I have to admit that the thrill is gone concerning nascar . I started watching F1 racing at the urging of my friend , and their racing and their season in general were much better than nascar . The tv coverage is far superior and the commentators ALL KNOW WHAT THERE’RE TALKING ABOUT . Sundays’ F1 race was as exiting as nascar used to be .If the nascar broadcasts and cup racing in general don’t improve , i’ll be watchimg F1 next year .

10/22/2007 09:03 PM

WRT the attendance at Martinsville, I was at the race. Hadn’t planned on going, but a couple of daughters harangued me into driving up. I didn’t buy my tickets from I$C. We had no problem negotiating some great seats for 2/3rd face value. There were, in fact, empty seats at green flag, most noticeably, the “Chicken-bone Alley” seats down in turns 1 & 2. But it was a great crowd; I would estimate 95% of the seats were full.

What was striking was the number of fans who left as the race progressed and their favorite driver wasn’t faring well. By the checkered flag, I would say that 80% was about right. I’ve seen fans leaving early at lots of races in the past, but never in those numbers. There was still a heck of a lot of good racing left, and Martinsville is not THAT hard to get out of.

Going back to Martinsville live reminded me of what we have lost. There are legitimate criticisms that can be leveled at short-track racing at an old track like Martinsville. I was struck by how long the lines were for the ladies restrooms. That was one clear example of how the demographics of racing have changed. But short-track racing is exciting. My neck hurt the next day from the constant turning to catch the action going on all over the track. And as grateful as I am for flag-to-flag TV coverage, you can see so much more watching live. It was fun watching Gordon knife his way through the field after the lug-nut problem. It was fun watching all the little dramas developing between drivers back in the pack. Little E’s engine blowing up at the end was impressive. His tailpipes were spitting out basketball-sized puffs of grey-black smoke in every turn.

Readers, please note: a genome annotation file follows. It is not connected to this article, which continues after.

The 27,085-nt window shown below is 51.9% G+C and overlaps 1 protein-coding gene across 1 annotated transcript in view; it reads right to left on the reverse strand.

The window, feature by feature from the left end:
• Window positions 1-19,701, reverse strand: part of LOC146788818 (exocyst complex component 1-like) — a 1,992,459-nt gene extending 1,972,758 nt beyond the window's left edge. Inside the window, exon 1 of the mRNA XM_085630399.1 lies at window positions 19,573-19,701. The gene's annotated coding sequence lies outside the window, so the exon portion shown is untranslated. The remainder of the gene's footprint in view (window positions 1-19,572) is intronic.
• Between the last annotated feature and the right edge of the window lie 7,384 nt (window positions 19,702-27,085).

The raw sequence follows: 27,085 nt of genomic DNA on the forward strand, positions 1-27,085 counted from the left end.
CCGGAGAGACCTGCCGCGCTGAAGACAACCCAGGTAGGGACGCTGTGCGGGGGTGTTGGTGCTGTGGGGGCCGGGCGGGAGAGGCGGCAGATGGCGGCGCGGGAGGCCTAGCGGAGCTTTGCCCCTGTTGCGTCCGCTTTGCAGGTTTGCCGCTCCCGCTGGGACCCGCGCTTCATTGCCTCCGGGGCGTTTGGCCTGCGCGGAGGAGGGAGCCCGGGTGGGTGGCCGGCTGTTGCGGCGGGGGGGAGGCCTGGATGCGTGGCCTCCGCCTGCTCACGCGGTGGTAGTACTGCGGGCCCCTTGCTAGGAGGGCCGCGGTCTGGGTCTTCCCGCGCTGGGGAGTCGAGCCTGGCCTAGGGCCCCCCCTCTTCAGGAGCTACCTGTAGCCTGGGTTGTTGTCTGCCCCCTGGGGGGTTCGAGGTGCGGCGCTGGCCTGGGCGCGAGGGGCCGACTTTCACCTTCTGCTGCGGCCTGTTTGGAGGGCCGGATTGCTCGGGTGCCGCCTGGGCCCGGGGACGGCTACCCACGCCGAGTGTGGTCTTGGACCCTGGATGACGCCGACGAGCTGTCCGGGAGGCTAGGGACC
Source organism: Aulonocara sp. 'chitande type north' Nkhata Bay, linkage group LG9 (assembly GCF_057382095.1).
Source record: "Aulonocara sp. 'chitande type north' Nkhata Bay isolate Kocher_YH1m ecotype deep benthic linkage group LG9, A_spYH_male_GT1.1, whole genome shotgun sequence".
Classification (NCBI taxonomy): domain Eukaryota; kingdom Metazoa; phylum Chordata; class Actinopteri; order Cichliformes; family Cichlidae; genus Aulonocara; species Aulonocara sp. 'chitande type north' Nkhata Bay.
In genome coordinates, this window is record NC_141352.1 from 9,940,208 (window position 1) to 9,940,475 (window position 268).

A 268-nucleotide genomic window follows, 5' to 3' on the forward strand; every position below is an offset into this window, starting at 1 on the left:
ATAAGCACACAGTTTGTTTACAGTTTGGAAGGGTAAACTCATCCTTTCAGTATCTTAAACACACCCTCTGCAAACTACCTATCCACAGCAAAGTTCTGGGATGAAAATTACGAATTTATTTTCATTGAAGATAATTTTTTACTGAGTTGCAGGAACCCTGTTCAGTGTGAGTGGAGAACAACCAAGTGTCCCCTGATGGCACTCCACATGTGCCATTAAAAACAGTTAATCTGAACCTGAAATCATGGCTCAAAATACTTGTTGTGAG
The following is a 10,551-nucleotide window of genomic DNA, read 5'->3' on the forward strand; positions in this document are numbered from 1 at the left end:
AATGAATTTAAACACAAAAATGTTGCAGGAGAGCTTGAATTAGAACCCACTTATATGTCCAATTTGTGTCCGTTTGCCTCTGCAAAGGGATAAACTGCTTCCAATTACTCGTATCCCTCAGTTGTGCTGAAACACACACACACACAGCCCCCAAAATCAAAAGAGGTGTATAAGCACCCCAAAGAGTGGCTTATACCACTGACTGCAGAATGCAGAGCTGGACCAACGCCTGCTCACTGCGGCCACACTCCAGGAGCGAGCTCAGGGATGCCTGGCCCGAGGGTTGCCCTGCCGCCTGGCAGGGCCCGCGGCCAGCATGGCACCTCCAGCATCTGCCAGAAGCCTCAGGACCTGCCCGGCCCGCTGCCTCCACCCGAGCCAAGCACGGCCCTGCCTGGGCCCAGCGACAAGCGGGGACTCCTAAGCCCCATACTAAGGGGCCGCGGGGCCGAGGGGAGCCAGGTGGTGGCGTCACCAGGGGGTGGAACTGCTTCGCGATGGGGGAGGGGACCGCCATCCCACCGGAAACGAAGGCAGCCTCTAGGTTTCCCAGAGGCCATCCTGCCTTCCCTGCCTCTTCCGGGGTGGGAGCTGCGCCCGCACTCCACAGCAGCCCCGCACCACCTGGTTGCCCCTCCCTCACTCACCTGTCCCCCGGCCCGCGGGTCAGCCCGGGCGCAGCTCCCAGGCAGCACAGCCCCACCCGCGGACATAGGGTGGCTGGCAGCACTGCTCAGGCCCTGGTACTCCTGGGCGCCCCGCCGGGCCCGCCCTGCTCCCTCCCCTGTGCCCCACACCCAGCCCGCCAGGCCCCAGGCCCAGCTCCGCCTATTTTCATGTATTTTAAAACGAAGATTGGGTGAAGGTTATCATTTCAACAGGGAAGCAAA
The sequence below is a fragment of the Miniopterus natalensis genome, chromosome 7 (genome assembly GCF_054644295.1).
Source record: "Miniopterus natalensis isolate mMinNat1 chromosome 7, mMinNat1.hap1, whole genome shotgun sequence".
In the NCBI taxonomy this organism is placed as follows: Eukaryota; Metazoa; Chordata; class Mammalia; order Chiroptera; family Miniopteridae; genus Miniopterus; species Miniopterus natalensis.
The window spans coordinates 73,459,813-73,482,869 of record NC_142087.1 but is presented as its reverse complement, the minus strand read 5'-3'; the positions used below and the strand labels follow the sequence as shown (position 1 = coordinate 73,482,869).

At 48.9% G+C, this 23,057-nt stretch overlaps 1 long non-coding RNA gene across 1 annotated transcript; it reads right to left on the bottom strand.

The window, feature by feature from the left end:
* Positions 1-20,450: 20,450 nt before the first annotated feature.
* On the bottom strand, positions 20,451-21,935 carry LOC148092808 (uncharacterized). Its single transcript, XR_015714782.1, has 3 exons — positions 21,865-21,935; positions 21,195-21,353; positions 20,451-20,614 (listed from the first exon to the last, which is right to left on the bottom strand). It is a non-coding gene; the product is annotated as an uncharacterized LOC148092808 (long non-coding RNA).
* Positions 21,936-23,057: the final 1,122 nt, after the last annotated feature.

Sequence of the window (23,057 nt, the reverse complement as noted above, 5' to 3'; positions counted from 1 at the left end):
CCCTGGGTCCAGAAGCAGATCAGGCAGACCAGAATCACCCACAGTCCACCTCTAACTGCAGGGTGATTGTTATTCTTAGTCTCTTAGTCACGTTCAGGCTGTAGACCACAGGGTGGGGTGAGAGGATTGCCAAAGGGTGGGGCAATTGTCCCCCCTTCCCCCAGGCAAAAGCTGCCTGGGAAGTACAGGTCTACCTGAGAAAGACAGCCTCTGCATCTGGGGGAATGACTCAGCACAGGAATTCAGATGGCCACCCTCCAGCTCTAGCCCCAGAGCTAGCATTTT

All that made it more of a mystery to me why fans who paid big bucks to see a race on a gorgeous Fall afternoon saw fit to get up and leave with a hundred laps of racing left. Must be The Brian’s “casual fans.”

Heim Joint
10/25/2007 11:34 AM


I was at Martinsville for both the CTS race and NCS race. In my estimation the CTS race was a much better race. How can you call the COT event a “premier” event, when the trucks turned the track 8 mph faster than the COT did. I thought there were quite a few more folks in the stands on Saturday than normal, and yes there were an awfully lot of vacant seats on Sunday. I have been going to Martinsville since the early 60’s, and this is the latest I have ever left the stands. Granted the race started later than it normally does, but the 20 cautions didn’t help matters. As far as people leaving early, a lot of people go to Martinsville that live within 300 to 400 miles from the track. These people drive back home that night to go to work on Monday.

How many other people saw the very authentic looking Dale Earnhart walk down through the stands in the 4th turn and wave to all the fans? He looked exactly like Dale Sr. Many folks waved and cheered, and some even stopped him to have their pictures taken with him. I saw him sit down and have his picture taken with a little boy. He had Dale’s walk and even had his wave down pat. It was exciting for me, as I was a big fan of Sr’s.